I've been pretty vocal on social media against the two East Brunswick board of education candidates running explicitly on the anti-LGBTQ platform. One of the candidates, Yosef Schmidt, asked me, and I quote:
" If someone speaks up against teaching sexuality to young kids, how do people conclude they are anti-gay?
[…] There is a difference between explaining where babies come from and getting into more details discussion about sex. Leave that for older kids. As little ones they can see a set of same sex parents and just know that is the way it is sometimes. We do not have to get into more details about what they do in the bedroom, just like we don't have to get into more detail about what straight parents do in the bedroom."
In East Brunswick public schools young kids are not taught sex acts. The curriculum of other classes is not sexualized. It's already possible for parents to withdraw their kids from sex education classes completely. So everything this candidate is describing is already the case.
The question he poses is why people think he is "anti-gay".
If his platform is already the case in East Brunswick public schools, there must be a reason he is running. Shouldn't it be satisfactory that young kids are not taught sex acts and that parents can withdraw their kids from sex education, be sufficient as a choice for parents?
It is revealing that it's not.
Ultimately, these two challengers want to achieve the complete eradication of the LGBTQ community from the school curriculum. They want to pretend they don't exist.
Where is the line they are willing to draw? Let's play this out.
Suppose that in the name of "parents' choice", a family decides that their freedom to feed their child peanuts is restricted by the school building not allowing peanuts because a child is allergic.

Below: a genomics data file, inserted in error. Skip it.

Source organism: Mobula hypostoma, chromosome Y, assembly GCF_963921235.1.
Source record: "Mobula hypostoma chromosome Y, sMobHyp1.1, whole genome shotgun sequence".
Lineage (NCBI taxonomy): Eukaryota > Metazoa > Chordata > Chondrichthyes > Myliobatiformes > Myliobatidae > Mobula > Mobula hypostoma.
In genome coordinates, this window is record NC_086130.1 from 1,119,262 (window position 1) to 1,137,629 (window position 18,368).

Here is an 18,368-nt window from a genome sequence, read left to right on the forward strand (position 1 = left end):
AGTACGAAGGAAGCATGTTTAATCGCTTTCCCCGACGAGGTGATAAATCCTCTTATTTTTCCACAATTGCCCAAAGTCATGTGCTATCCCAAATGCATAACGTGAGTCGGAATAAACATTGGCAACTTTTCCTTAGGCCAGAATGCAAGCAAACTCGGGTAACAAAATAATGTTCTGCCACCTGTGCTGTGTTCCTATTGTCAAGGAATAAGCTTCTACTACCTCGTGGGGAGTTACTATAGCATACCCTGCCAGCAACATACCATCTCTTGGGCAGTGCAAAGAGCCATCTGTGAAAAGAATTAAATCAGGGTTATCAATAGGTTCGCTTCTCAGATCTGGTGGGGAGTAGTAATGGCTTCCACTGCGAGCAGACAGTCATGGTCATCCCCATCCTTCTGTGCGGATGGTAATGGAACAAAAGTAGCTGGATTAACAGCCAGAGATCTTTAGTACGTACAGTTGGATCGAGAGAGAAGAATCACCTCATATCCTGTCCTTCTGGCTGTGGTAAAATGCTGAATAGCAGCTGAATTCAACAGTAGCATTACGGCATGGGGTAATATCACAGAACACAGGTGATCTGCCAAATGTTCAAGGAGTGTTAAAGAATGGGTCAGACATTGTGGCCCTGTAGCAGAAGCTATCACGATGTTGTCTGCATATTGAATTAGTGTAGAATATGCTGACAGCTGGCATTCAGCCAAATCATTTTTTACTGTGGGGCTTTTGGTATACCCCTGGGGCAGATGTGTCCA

Another family comes up with the idea that they no longer wish their kids to be exposed to kids with autism in public schools. A Christian family declares that they don't want their children sharing a classroom with Jewish kids, and another white family decides they don't wish non-white kids sharing a cafeteria with theirs.
It is, therefore, valid to ask, "What are the boundaries of parents' choice?" What choices are reasonable to accommodate, and what choices aren't?
It is Saturday before Tuesday, November 8th, election. Many of you have already voted. If you haven't, please preserve the quality of our public schools by voting for Mark Csizmar, Heather Guas, and Liwu Hong — board of education ballots lines 1, 4, and 5. Our public schools and our property values are on the line.
Thank you for writing this. Parents in East Brunswick already have rights and the larger movement about Parents’ Rights is very obviously mostly about fear and intolerance.